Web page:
Climate change can affect populations and species in various ways. Rising temperatures can shift geographical distributions and lead to (phenotypic or genetic) changes in traits, mostly phenology, which may affect demography. Most of these effects are well documented in birds. For example, the distribution of species has shifted polewards, and birds are nowadays breeding or migrating earlier. An important aspect of the observed phenological changes is whether species are thereby able to maintain synchrony with phenological changes in their environment, for example the phenology of their prey species. Disrupted synchrony, for example between predator and prey, can lead to reduced reproductive success or survival, which can negatively affect demography. Evidence for this happening in birds is – so far – limited but theoretical models predict that extinction risks could arise through insufficient adaptation to such phenological mismatches.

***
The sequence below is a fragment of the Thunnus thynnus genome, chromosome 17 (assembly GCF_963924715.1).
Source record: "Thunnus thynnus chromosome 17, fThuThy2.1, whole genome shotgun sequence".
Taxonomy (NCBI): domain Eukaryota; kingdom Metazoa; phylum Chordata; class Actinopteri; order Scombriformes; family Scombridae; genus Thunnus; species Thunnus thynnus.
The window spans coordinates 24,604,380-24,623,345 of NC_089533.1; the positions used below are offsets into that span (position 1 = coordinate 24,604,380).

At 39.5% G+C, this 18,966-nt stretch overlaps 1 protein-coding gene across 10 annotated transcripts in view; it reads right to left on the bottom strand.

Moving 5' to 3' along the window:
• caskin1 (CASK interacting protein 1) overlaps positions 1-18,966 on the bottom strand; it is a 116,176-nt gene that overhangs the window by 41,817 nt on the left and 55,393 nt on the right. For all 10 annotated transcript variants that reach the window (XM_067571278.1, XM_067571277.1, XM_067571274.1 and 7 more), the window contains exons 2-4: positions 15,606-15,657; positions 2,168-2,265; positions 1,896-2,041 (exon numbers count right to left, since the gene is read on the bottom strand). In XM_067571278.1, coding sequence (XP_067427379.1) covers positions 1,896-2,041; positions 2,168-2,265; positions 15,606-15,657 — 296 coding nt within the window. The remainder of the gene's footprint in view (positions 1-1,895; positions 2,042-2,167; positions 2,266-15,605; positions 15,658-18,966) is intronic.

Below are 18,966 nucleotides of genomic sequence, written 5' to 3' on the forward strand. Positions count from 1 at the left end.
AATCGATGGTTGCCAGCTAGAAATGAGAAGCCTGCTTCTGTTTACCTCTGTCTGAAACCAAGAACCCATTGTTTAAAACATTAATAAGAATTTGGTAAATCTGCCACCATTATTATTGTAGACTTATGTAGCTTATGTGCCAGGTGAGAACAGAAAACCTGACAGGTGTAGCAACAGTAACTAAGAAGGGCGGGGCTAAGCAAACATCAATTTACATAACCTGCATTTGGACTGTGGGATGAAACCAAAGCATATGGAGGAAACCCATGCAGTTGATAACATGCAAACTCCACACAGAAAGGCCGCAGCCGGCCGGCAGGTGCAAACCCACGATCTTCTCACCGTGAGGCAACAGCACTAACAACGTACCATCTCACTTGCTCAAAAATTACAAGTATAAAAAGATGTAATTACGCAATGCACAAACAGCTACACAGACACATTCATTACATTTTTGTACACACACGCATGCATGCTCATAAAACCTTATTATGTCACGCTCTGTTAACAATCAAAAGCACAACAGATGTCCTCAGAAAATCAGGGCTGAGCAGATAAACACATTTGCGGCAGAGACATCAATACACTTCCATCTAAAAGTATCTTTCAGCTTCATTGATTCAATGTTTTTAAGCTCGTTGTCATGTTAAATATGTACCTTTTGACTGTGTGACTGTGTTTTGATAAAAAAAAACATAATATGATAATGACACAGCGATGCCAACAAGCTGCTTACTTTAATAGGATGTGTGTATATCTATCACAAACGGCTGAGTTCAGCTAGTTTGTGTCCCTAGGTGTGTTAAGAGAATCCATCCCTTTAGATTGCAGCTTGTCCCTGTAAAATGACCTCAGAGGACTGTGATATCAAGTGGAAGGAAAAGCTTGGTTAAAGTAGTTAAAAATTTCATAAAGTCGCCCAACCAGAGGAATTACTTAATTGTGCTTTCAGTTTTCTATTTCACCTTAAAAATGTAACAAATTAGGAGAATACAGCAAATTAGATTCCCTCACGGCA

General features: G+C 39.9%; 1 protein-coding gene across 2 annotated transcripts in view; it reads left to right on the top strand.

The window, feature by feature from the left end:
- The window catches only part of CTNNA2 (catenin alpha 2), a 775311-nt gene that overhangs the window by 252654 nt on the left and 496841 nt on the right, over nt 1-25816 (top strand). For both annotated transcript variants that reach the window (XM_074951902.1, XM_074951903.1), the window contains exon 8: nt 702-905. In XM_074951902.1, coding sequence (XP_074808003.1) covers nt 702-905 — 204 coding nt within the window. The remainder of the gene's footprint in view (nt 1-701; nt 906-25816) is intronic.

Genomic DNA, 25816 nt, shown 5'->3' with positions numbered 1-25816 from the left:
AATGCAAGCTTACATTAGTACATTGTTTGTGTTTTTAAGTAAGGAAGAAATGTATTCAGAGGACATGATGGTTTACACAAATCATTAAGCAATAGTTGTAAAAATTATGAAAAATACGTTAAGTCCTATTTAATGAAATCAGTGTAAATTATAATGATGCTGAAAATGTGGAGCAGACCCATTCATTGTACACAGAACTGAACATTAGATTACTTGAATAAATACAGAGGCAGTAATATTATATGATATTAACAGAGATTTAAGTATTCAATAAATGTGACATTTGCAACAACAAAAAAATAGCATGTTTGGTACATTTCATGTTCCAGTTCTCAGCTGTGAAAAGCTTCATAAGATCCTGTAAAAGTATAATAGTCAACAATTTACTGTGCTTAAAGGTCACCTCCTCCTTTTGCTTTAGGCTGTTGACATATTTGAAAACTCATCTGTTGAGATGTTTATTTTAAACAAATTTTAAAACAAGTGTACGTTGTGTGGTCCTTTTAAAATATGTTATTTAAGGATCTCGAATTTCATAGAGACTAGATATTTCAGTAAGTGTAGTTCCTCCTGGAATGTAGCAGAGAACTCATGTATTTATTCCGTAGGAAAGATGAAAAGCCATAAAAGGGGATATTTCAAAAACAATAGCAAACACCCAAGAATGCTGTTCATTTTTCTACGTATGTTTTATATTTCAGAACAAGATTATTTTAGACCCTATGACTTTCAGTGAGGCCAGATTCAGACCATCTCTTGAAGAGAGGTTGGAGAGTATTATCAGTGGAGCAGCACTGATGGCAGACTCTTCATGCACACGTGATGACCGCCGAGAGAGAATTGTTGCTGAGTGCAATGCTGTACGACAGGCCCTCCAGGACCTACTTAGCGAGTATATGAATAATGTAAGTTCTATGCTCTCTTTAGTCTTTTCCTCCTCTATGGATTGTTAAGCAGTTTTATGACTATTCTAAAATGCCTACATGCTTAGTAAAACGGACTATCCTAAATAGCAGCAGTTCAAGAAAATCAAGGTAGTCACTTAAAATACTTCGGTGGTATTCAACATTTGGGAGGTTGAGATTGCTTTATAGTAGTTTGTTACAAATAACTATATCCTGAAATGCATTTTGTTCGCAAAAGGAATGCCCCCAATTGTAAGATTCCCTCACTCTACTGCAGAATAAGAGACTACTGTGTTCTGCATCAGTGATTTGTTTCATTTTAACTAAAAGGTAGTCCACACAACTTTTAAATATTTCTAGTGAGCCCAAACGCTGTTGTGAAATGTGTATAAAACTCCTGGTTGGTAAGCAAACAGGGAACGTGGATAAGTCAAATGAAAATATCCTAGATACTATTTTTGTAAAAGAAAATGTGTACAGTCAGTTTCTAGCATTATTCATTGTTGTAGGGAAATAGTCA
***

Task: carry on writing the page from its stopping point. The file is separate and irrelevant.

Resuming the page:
|Title of host publication||eLS|
|Publisher||John Wiley and Sons Ltd|
|Publication status||Published - 15 Nov 2016|